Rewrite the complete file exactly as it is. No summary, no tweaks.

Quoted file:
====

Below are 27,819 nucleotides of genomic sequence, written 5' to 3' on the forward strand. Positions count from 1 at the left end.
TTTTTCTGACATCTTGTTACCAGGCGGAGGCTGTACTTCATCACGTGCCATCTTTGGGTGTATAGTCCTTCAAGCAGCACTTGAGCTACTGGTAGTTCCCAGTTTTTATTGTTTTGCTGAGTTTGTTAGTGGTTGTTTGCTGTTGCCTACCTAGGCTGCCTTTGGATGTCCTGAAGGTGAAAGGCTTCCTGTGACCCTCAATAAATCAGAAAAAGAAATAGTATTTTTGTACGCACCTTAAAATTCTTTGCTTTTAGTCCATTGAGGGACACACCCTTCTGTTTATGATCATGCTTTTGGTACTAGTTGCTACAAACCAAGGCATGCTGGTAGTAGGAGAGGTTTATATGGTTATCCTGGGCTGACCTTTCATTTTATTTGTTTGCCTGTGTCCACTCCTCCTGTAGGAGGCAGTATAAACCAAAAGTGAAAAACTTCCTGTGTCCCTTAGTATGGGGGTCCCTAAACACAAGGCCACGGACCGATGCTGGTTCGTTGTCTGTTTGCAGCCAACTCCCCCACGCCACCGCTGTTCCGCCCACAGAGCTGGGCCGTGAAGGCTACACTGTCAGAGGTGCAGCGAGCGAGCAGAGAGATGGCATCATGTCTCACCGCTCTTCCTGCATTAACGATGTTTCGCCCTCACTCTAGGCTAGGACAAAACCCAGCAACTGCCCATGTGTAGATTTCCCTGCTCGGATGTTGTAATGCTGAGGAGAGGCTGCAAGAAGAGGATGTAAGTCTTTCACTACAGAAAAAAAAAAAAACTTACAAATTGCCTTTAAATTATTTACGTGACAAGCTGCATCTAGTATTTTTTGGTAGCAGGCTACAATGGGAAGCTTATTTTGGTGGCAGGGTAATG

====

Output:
Below are 27,819 nucleotides of genomic sequence, written 5' to 3' on the forward strand. Positions count from 1 at the left end.
TTTTTCTGACATCTTGTTACCAGGCGGAGGCTGTACTTCATCACGTGCCATCTTTGGGTGTATAGTCCTTCAAGCAGCACTTGAGCTACTGGTAGTTCCCAGTTTTTATTGTTTTGCTGAGTTTGTTAGTGGTTGTTTGCTGTTGCCTACCTAGGCTGCCTTTGGATGTCCTGAAGGTGAAAGGCTTCCTGTGACCCTCAATAAATCAGAAAAAGAAATAGTATTTTTGTACGCACCTTAAAATTCTTTGCTTTTAGTCCATTGAGGGACACACCCTTCTGTTTATGATCATGCTTTTGGTACTAGTTGCTACAAACCAAGGCATGCTGGTAGTAGGAGAGGTTTATATGGTTATCCTGGGCTGACCTTTCATTTTATTTGTTTGCCTGTGTCCACTCCTCCTGTAGGAGGCAGTATAAACCAAAAGTGAAAAACTTCCTGTGTCCCTTAGTATGGGGGTCCCTAAACACAAGGCCACGGACCGATGCTGGTTCGTTGTCTGTTTGCAGCCAACTCCCCCACGCCACCGCTGTTCCGCCCACAGAGCTGGGCCGTGAAGGCTACACTGTCAGAGGTGCAGCGAGCGAGCAGAGAGATGGCATCATGTCTCACCGCTCTTCCTGCATTAACGATGTTTCGCCCTCACTCTAGGCTAGGACAAAACCCAGCAACTGCCCATGTGTAGATTTCCCTGCTCGGATGTTGTAATGCTGAGGAGAGGCTGCAAGAAGAGGATGTAAGTCTTTCACTACAGAAAAAAAAAAAAACTTACAAATTGCCTTTAAATTATTTACGTGACAAGCTGCATCTAGTATTTTTTGGTAGCAGGCTACAATGGGAAGCTTATTTTGGTGGCAGGGTAATG